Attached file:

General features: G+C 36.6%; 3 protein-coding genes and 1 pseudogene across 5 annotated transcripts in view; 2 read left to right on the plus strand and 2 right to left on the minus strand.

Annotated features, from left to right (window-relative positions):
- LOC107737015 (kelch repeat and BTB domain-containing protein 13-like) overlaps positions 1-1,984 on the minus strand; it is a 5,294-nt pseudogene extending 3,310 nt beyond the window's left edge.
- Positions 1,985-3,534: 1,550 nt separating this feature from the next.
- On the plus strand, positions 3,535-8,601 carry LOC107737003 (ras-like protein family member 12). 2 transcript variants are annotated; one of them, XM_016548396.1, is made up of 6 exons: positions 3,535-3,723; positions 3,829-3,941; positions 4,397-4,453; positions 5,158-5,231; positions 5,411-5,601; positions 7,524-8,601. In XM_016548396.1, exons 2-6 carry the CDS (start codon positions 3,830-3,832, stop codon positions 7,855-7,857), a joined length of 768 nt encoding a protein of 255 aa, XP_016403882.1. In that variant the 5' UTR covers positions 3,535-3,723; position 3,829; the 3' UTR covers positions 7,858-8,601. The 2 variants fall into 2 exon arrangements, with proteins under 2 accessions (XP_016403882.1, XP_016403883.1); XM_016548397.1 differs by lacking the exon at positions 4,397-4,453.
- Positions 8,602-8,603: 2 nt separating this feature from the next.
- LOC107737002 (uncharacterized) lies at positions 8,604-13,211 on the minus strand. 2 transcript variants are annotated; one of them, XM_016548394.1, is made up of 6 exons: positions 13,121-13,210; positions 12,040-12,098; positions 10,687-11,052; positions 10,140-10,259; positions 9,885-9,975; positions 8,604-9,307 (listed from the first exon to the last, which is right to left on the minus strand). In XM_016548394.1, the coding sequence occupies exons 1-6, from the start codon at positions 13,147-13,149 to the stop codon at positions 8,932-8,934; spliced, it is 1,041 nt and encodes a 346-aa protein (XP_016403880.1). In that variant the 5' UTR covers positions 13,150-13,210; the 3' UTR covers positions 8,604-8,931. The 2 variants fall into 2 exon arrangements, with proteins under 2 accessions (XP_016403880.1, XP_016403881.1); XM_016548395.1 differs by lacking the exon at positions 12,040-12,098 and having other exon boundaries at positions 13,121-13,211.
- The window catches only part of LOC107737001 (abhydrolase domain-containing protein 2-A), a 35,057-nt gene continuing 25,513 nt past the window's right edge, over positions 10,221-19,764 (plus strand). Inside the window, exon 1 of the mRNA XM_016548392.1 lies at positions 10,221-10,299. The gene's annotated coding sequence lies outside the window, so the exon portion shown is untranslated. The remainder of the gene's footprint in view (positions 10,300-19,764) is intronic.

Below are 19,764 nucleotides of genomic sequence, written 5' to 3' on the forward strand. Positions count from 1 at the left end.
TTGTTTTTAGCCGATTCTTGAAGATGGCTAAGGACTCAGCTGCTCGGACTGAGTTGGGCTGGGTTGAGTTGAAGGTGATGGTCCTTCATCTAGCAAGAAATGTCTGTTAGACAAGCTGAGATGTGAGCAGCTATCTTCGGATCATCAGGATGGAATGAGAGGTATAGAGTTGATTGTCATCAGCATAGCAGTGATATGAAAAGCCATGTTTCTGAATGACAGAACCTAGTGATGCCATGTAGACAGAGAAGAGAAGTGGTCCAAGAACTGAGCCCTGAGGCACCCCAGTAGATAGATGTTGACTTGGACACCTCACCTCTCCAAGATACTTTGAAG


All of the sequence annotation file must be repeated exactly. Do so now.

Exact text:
General features: G+C 36.6%; 3 protein-coding genes and 1 pseudogene across 5 annotated transcripts in view; 2 read left to right on the plus strand and 2 right to left on the minus strand.

Annotated features, from left to right (window-relative positions):
- LOC107737015 (kelch repeat and BTB domain-containing protein 13-like) overlaps positions 1-1,984 on the minus strand; it is a 5,294-nt pseudogene extending 3,310 nt beyond the window's left edge.
- Positions 1,985-3,534: 1,550 nt separating this feature from the next.
- On the plus strand, positions 3,535-8,601 carry LOC107737003 (ras-like protein family member 12). 2 transcript variants are annotated; one of them, XM_016548396.1, is made up of 6 exons: positions 3,535-3,723; positions 3,829-3,941; positions 4,397-4,453; positions 5,158-5,231; positions 5,411-5,601; positions 7,524-8,601. In XM_016548396.1, exons 2-6 carry the CDS (start codon positions 3,830-3,832, stop codon positions 7,855-7,857), a joined length of 768 nt encoding a protein of 255 aa, XP_016403882.1. In that variant the 5' UTR covers positions 3,535-3,723; position 3,829; the 3' UTR covers positions 7,858-8,601. The 2 variants fall into 2 exon arrangements, with proteins under 2 accessions (XP_016403882.1, XP_016403883.1); XM_016548397.1 differs by lacking the exon at positions 4,397-4,453.
- Positions 8,602-8,603: 2 nt separating this feature from the next.
- LOC107737002 (uncharacterized) lies at positions 8,604-13,211 on the minus strand. 2 transcript variants are annotated; one of them, XM_016548394.1, is made up of 6 exons: positions 13,121-13,210; positions 12,040-12,098; positions 10,687-11,052; positions 10,140-10,259; positions 9,885-9,975; positions 8,604-9,307 (listed from the first exon to the last, which is right to left on the minus strand). In XM_016548394.1, the coding sequence occupies exons 1-6, from the start codon at positions 13,147-13,149 to the stop codon at positions 8,932-8,934; spliced, it is 1,041 nt and encodes a 346-aa protein (XP_016403880.1). In that variant the 5' UTR covers positions 13,150-13,210; the 3' UTR covers positions 8,604-8,931. The 2 variants fall into 2 exon arrangements, with proteins under 2 accessions (XP_016403880.1, XP_016403881.1); XM_016548395.1 differs by lacking the exon at positions 12,040-12,098 and having other exon boundaries at positions 13,121-13,211.
- The window catches only part of LOC107737001 (abhydrolase domain-containing protein 2-A), a 35,057-nt gene continuing 25,513 nt past the window's right edge, over positions 10,221-19,764 (plus strand). Inside the window, exon 1 of the mRNA XM_016548392.1 lies at positions 10,221-10,299. The gene's annotated coding sequence lies outside the window, so the exon portion shown is untranslated. The remainder of the gene's footprint in view (positions 10,300-19,764) is intronic.

Below are 19,764 nucleotides of genomic sequence, written 5' to 3' on the forward strand. Positions count from 1 at the left end.
TTGTTTTTAGCCGATTCTTGAAGATGGCTAAGGACTCAGCTGCTCGGACTGAGTTGGGCTGGGTTGAGTTGAAGGTGATGGTCCTTCATCTAGCAAGAAATGTCTGTTAGACAAGCTGAGATGTGAGCAGCTATCTTCGGATCATCAGGATGGAATGAGAGGTATAGAGTTGATTGTCATCAGCATAGCAGTGATATGAAAAGCCATGTTTCTGAATGACAGAACCTAGTGATGCCATGTAGACAGAGAAGAGAAGTGGTCCAAGAACTGAGCCCTGAGGCACCCCAGTAGATAGATGTTGACTTGGACACCTCACCTCTCCAAGATACTTTGAAG